It is a pleasure for me to say a few words on behalf of Jinka University (JKU) as one of the institutions collaborating in the fourth photo exhibition organised by the Frobenius Institute (Germany) and Goethe-Institut Äthiopien in Addis Ababa.

JKU is one of eleven fourth generation Higher Education Institutions (HEIs) established in Ethiopia in 2017 with the mission of producing undergraduate graduates in various disciplines. JKU’s young age notwithstanding, its first batch of undergraduate students graduated in June 2021 and it has been actively involved in research and in the local community, building up the capacity of its staff and reaching the surrounding community through multiple engagements.

Over the past four years JKU has also been connecting with similar HEIs in and out of the country and stakeholders in all walks of life to develop its strategic focus, determine the direction of growth of its academic programmes, and strengthen its collaboration with leading institutes all over the world. In this, our participation in The Wax and Gold of Hairstyle in Ethiopia has been enormously beneficial. It has given us the opportunity to work with international partners in the form of the Frobenius Institute in Germany and the Goethe-Institut Äthiopien in Addis Ababa and has opened up new avenues for further joint endeavours in the area of culture. It is already the second photo exhibition developed in cooperation with these two partners to be shown at the South Omo Research Center. Some of the photographs that researchers from the Frobenius Institute took in the South Omo region in the first half of the twentieth century were featured in the 2011 Where Women Smoke and Banana Trees Grown No Fruit exhibition.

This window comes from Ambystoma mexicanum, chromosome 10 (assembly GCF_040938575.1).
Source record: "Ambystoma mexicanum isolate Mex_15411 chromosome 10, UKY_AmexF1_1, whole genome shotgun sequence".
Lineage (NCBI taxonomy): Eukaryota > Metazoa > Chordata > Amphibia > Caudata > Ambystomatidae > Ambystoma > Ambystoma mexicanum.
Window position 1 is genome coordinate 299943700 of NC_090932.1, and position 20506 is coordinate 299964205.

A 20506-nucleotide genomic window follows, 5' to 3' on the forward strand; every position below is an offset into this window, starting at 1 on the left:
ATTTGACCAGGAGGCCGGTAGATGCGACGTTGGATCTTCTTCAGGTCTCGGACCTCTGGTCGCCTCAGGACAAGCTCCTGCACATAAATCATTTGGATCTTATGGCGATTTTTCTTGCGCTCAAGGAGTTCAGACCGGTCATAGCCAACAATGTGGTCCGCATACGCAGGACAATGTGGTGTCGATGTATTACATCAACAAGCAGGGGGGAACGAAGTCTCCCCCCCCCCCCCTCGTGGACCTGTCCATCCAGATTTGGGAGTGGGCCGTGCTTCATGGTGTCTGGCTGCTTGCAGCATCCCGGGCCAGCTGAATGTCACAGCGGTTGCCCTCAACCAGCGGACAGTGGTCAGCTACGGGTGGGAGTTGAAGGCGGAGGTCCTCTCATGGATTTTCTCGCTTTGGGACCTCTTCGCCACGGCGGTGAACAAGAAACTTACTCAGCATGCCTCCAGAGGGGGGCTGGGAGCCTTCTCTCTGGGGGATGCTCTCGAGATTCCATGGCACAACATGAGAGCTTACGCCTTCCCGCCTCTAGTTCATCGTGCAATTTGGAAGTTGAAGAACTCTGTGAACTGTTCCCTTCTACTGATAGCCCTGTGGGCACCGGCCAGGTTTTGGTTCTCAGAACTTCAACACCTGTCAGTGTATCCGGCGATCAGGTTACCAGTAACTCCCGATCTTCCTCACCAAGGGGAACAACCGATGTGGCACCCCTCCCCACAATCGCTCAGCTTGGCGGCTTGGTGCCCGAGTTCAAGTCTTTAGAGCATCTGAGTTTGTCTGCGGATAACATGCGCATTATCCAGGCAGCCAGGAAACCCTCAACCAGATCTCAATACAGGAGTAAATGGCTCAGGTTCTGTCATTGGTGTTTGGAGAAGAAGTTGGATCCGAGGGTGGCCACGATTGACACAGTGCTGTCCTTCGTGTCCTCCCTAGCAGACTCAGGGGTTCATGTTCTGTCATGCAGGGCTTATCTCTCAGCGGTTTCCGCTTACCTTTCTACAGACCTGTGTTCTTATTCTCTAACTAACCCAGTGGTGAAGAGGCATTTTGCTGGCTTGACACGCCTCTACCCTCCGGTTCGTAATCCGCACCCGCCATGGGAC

JKU’s participation in these photo exhibitions is particularly relevant given that the photographs included were taken by German anthropologists who travelled as far south as the Lower Omo Valley from the 1930s to 1970s. As such, they are rare testimonies of this time and place. Making these photographs accessible at their place of origin is one of the reasons why the exhibition organisers have generously decided to have the photographs exhibited at the South Omo Research Center of JKU after the end of the exhibition in Addis Ababa.

Finally, I would like to extend my heartfelt gratitude to Dr. Sophia Thubauville, a former director of the South Omo Research Center (SORC) and one of the organisers of the exhibition, for inviting JKU to be part of the exhibition together with the Goethe-Institut Äthiopien in Addis Ababa.

Dr Elias Alemu Bedasso

Vice President for Research and Community Services (VPRCS)

Jinka University (JKU)